ArrowArtboardCreated with Sketch.Title ChevronTitle ChevronIcon FacebookIcon LinkedinIcon Mail ContactPath LayerIcon MailPositive ArrowIcon PrintIcon Twitter

Lawmakers want probe of Samsung parent in biotech fraud

Investigation into C&T risks upsetting Lee Jae-yong succession at conglomerate

Samsung group vice chairman Lee Jae-yong, left, visits Mangyongdae Children's Palace in Pyongyang, North Koreain September. Lawmakers have accused Samsung of using BioLogics to smooth Lee's succession.   © Reuters

SEOUL -- South Korean lawmakers are calling on financial regulators to broaden the investigation of accounting fraud at Samsung BioLogics to encompass its parent Samsung C&T, the group's de facto holding company, threatening the succession process put in place by the controlling family.

Politicians from both the ruling and opposition parties have joined forces to press for the inquiry after Rep. Park Yong-jin of the ruling Democratic Party of Korea released documents from C&T that raised questions over the company's role in allegedly inflating the value of its biotech arm ahead of a flotation in 2016.

Some hope that the investigation could be a catalyst for reform of the country's powerful chaebol conglomerates, seen to exercise too much power over the economy.

C&T is, in effect, the holding company for Samsung group companies, and the largest shareholder in BioLogics as a result of its merger with a sister company, Cheil Industries in 2015. It is also the vehicle for the succession of the conglomerate's heir apparent, Lee Jae-yong, the largest shareholder in Cheil Industries.

Rep. Park has released documents which suggest that a C&T task force held discussions with the financial department of Samsung BioLogics in 2015 on how to increase the value of the drugmaker. Together they agreed to value BioLogics at 6.9 trillion won ($6.1 billion).

An accounting scandal at a Samsung biotech unit has unified ruling and opposition lawmakers in South Korea and has sparked talk of reforming the chaebol that have long dominated the country's economy.

Last week regulators ruled that BioLogics had inflated its value by switching the accounting treatment of a joint venture, which resulted in the previously loss-making biotech business returning a profit. This inflated the value of the venture by 4.5 trillion won ($4 billion), they said. The regulator suspended trading in BioLogics and ordered the Korean Exchange to review whether it should be delisted.

"The investigation against Samsung BioLogics' intentional accounting fraud case should not stop here," said Park in a statement. "We need to solve problems further, such as making the financial regulator accountable for its laziness, having the Supreme Court's strict ruling on Vice Chairman Lee Jae-yong as well as an investigation against Samsung C&T's accounting fraud allegation."

In February, the Seoul High Court sentenced Lee to a suspended two-and-half-year jail term for bribery and embezzlement. His case is pending at the Supreme Court.

Rep. Sim Sang-jung of the minor opposition Justice Party agreed with Park, accusing Samsung of using BioLogics to smooth Lee's succession. The three-term lawmaker alleged that Samsung had struck a deal with the previous Park Geun-hye government, asking the National Pension Service to support the merger of Samsung C&T and Cheil Industries.

Cheil was the largest shareholder of BioLogics at the time, and revaluation of BioLogics boosted its value as well, putting it and its largest shareholder -- Samsung scion Lee Jae-Yong -- in a stronger position for the merger with C&T.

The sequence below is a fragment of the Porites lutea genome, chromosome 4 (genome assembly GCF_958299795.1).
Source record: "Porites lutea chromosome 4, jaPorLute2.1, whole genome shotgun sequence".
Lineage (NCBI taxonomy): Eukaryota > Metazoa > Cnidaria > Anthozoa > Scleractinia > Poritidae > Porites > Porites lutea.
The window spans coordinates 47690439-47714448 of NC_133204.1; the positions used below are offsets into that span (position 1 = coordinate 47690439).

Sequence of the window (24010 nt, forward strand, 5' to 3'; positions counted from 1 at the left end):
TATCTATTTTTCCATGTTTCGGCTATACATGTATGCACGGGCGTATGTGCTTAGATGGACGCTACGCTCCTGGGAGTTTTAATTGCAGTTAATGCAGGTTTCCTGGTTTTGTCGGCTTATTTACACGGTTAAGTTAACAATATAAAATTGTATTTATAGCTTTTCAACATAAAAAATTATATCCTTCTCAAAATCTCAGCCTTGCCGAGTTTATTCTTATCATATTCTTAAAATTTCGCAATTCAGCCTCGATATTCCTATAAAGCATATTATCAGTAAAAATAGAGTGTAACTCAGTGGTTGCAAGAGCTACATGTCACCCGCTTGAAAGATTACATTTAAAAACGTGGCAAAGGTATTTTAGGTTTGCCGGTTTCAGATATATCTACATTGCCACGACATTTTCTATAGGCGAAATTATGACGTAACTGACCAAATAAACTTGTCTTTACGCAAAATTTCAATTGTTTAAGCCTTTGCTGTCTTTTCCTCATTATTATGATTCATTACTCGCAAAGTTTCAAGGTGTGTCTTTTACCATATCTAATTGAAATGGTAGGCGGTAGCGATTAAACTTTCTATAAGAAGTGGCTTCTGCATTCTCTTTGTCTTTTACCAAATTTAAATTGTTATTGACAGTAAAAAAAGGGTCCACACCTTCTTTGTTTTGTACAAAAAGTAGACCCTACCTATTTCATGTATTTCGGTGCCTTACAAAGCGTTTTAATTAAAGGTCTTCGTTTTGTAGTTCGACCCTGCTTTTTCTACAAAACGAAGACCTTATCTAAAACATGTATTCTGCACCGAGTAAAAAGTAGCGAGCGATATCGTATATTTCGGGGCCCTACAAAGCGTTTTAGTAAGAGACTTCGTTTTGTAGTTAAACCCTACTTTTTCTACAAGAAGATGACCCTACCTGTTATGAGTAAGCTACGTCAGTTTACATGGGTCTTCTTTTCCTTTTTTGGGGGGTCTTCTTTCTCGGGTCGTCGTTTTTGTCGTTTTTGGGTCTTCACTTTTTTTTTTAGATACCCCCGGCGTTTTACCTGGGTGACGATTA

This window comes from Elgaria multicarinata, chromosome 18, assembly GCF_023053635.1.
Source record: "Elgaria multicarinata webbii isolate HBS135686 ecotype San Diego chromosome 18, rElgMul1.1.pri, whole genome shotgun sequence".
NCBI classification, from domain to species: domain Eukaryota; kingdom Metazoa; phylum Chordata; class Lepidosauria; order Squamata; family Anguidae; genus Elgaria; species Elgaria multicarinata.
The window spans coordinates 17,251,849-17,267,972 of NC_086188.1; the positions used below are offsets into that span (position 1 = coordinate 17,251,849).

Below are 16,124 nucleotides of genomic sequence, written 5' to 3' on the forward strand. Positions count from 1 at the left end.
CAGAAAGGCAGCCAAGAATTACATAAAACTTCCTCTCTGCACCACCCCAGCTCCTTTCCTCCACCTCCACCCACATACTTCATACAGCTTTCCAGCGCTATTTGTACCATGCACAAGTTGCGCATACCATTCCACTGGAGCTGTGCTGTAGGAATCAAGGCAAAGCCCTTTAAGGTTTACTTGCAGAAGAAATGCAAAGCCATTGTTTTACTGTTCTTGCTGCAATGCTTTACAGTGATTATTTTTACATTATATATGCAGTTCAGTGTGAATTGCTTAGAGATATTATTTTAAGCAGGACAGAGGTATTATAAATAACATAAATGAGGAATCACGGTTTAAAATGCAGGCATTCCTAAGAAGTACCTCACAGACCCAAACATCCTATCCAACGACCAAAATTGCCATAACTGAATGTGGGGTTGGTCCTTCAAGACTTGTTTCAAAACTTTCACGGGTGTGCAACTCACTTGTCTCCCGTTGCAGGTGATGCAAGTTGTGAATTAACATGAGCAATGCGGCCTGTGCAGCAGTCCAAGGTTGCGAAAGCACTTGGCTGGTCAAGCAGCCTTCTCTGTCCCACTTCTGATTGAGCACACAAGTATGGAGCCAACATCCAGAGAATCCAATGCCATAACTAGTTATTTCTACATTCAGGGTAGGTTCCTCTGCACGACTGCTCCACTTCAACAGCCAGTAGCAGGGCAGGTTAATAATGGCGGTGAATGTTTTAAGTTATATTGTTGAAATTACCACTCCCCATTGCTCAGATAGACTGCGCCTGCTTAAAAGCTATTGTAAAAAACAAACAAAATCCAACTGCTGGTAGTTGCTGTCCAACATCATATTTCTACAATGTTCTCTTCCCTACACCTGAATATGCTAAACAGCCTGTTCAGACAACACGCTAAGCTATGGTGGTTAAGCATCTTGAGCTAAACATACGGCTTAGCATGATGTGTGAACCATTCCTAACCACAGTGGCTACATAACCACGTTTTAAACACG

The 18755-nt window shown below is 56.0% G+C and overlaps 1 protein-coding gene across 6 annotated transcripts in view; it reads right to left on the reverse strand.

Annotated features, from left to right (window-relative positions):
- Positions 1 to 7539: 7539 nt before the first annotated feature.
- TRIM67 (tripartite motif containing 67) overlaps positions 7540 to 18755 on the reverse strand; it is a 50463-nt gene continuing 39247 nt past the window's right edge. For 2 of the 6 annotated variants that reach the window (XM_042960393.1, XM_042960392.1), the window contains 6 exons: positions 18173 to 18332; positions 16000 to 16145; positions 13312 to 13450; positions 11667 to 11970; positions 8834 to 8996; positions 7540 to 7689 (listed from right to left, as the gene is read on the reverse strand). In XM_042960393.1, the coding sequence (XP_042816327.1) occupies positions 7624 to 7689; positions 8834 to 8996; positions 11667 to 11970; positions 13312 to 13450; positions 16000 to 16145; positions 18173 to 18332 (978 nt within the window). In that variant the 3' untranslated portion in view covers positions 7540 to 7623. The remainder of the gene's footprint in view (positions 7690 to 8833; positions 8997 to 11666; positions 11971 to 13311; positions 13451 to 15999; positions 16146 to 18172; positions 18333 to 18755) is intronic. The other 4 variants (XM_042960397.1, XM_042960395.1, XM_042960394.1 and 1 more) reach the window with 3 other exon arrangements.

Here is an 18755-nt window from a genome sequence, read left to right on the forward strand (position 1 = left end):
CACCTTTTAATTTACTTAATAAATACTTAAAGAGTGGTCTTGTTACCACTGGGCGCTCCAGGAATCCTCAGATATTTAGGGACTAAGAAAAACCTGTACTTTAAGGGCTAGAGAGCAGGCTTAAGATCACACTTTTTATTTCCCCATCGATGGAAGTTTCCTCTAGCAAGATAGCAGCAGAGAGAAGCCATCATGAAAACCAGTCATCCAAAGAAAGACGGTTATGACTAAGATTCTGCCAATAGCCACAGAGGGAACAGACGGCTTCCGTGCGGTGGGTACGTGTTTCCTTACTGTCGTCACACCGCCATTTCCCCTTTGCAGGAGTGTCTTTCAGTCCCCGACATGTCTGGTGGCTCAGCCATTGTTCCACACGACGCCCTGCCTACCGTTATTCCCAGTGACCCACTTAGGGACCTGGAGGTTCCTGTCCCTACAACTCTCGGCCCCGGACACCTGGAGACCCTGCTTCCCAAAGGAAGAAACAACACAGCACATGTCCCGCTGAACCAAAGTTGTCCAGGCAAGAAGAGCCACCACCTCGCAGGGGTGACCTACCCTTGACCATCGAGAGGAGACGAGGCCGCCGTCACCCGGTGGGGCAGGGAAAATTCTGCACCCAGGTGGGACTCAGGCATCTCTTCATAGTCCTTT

"The accounting fraud was used to legitimize an unfair merger ratio between Cheil Industries and Samsung C&T. We believe succession issue of Vice Chairman Lee Jae-yong is behind of all of this corruption," said Sim in a statement. "If Samsung, which represents our country's business, sticks to corruption, we may not move toward a new country. I hope that the Securities and Futures Commission's decision will pave the way for chaebol reform."

Financial Services Commission Chairman Choi Jong-koo, who governs the SFC, said on Wednesday that the SFC will look at whether to widen its investigation into Samsung C&T.

But any investigation into Samsung C&T may take time. Samsung BioLogics plans to take legal action against the SFC over the ruling on accounting fraud. The drugmaker will file a petition with the court to reverse the ruling, arguing that it had followed international accounting regulations to change the status of its research lab.

"It is just about a difference over how to interpret accounting rules," said Samsung BioLogics in a statement. "We changed Bioepis to a related company because we had to reflect a call option given to our joint venture partner Biogen."

Samsung BioLogics established its research affiliate Samsung Bioepis in 2012 in cooperation with U.S. pharmaceutical firm Biogen. Biogen had a 15% stake in the venture with a call option to buy up to 50% minus one stake by June 2018. The company executed the right in June.

Samsung C&T declined to comment on the issue, saying it is a matter for BioLogics, not the company.

Yoon Jin-soo, a director at Korea Corporate Governance Service, said that it was too early to expect an investigation into Samsung C&T to affect the Lee family's succession process because there were still many steps to be taken. "The key of the issue is about a merger [between Samsung C&T and Cheil Industries.] As Samsung plans to take actions [against the regulator], it will take some more time to know what will happen," he said.

Sponsored Content

About Sponsored Content This content was commissioned by Nikkei's Global Business Bureau.

Nikkei Asian Review, now known as Nikkei Asia, will be the voice of the Asian Century.

Celebrate our next chapter
Free access for everyone - Sep. 30

Find out more